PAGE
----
Week 9 Blog Journal: Media Relations and News

Steve Jobs and Dennis Ritchie

Steve Jobs versus Dennis Ritchie: Even if you invented computing language as we know it today, you can be a nobody. Image source: Facebook

Chapter 6 of Richard Stanton’s book “Media Relations” describes the relationships between PR practioners(agents),their clients, and the media(more specifically, traditional  media as opposed to citizen media). He then describes how the media , the agent, and the client each desire to fulfil a goal in the co-creation of news, and each asserts a self-motivated influence on the piece of news discourse. Stanton then proposes how the agent(PR practitioner) can work within these selfish motivations to create viable media relations: between themselves, clients, and the media. These involve the profiling of the individuals in the media and the positioning of the issues within frames such as to maximise the news angles that the media wants with the coverage that clients want. These also involved synergies the agent can leverage upon to create unique angles while maintaining the level of client satisfaction.

Stanton starts by pointing out that media relations tend to hinge on a strategy of building personal and organisational relationships, or connections, between editors/reporters and the newsmakers(also referred to as clients). Said newsmakers are frequently corporations, government agencies, charities and non-profit organisations, societies, special interest groups, amongst others. The crux of the chapter is that PR practitioners have to balance the client’s interest in coverage and advertising with the interest of the journalist who wishes to create a news item. In doing so they can build upon opportunities of common interests in both clients and the media, banking on the . Stanton describes these terms in purely normative exposition, without comment on the state of ethical or positive standards.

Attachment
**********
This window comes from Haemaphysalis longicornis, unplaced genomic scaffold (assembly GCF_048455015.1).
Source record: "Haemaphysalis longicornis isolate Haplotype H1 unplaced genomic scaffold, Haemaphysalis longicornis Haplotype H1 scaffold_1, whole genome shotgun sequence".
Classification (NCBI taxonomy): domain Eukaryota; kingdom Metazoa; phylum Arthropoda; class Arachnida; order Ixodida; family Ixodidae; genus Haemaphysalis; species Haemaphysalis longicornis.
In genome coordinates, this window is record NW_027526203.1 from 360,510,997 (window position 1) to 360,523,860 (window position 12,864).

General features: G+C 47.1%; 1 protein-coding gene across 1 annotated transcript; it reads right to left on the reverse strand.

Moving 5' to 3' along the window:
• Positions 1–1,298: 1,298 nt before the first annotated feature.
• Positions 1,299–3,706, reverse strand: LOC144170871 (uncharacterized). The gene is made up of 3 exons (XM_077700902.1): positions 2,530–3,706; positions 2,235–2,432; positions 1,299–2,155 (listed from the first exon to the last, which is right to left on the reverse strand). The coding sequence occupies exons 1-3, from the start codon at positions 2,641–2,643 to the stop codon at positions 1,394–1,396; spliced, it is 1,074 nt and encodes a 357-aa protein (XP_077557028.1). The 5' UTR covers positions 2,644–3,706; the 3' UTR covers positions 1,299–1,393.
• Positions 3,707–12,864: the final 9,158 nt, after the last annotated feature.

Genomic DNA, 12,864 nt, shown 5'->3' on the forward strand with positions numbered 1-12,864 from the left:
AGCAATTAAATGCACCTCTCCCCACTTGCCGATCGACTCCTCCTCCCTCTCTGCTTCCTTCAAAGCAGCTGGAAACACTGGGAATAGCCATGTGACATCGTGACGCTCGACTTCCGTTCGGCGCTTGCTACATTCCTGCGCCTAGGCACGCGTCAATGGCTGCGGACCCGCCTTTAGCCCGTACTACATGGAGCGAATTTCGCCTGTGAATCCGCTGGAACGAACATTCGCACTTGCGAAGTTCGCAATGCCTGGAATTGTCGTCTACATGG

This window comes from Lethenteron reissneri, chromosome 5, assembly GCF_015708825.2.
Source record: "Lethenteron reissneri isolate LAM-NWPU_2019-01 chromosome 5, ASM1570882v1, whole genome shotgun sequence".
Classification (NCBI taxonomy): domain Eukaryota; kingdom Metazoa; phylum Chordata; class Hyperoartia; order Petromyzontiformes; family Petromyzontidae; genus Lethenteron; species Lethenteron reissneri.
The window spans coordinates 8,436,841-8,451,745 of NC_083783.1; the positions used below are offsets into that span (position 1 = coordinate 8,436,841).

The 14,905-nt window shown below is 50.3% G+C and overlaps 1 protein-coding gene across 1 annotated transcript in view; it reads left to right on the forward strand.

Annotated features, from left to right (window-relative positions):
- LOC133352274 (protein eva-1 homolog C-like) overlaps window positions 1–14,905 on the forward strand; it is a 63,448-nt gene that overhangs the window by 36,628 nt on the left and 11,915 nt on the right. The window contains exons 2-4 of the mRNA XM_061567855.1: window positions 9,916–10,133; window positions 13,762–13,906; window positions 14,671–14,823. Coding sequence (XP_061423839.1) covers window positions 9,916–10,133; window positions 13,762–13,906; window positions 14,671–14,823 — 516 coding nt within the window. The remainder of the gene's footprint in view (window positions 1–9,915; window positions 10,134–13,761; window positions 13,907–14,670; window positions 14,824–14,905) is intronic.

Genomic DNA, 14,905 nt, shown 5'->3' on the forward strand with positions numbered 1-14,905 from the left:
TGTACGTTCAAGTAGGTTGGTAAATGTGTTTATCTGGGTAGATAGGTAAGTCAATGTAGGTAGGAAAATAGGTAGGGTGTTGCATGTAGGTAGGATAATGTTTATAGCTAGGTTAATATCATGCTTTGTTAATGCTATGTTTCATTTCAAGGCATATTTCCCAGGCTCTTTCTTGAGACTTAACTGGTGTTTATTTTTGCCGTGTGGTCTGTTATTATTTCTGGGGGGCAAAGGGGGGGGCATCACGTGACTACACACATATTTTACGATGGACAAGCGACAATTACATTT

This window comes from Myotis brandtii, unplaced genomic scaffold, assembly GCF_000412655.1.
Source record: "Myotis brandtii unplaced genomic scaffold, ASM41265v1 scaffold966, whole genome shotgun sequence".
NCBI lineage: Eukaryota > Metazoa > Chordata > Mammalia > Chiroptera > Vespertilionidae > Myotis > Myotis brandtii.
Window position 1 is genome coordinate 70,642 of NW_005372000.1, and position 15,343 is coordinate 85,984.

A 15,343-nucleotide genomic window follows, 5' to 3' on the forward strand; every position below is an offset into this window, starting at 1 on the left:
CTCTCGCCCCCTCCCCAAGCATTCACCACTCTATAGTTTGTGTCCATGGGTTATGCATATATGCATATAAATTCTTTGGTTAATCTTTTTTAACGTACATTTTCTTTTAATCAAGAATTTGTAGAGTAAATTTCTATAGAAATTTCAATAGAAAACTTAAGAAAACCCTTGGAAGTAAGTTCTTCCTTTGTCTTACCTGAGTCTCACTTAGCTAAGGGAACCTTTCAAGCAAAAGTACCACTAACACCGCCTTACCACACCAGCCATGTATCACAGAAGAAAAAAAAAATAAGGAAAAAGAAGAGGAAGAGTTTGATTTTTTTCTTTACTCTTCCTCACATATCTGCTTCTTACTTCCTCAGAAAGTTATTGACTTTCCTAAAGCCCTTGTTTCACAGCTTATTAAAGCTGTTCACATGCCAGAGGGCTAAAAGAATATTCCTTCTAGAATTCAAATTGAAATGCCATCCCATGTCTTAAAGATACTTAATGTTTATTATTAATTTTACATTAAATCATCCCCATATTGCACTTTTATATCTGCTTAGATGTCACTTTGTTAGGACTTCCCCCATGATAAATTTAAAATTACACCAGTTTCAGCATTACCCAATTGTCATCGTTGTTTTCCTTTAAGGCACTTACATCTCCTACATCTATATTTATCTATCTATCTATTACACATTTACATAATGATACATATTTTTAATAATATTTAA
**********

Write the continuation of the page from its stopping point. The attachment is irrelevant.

In doing so, Stanton defines news as purely the purview of the client and the media(with the possible intercession of the agent). He makes the point that audiences/citizens are not part of the news-making process. This seems counter-intuitive in that it does not take into consideration the talk-back features and 2-way communications that many newspapers, radio shows, online platforms, and other miscellaneous media. However, Stanton is describing the traditional context of media in “imagining” news, and not the minority of news-making processes. News is viewed in terms of a vehicle for clients to trade upon the commodity of news.

This is not to say that the news have no objective value to citizens, but rather that the process of imagining news does not involve citizens in any large way. The subtle difference is that whilst we, as citizens, view the news for value, that value is a by-product of the trade between the media and the client. Alone,  the Citizen has limited ability to control what appears in news. That being said, the recent cases of the News of the World handphone mailbox hackings has suggested that sufficient public opinion, under the flak of the people, can have an effect on what happens in the news.

This description of the news making process as being exclusive to the powerful organisations of the world  bears much resemblance to Noam Chomsky’s propaganda model(1988), where Chomsky and Herman describe the media as being subsidised by the powers that be, i.e. governments and corporations.

I find this chapter to be largely coherent and useful, although Stanton’s lack of address of the new media comprising news and the possibility of the role of the citizen in agent-facilitated news making is somewhat disappointing. But this is understandable as the scope of the book only aims to describe the states of PR at large at the moment.


Chomsky, N., & Herman, E. S. (1988). Manufacturing Consent: The Political Economy of the Mass Media (1st ed.). New York: Pantheon Books.

Stanton, R. (2007). Developing Media Relationships Around News. In R. Stanton, Media Relations (pp. 95-114). Melbourne: Oxford University Press.


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a public relations firm that specialises in helping independent media groups find an audience at modest compensation.

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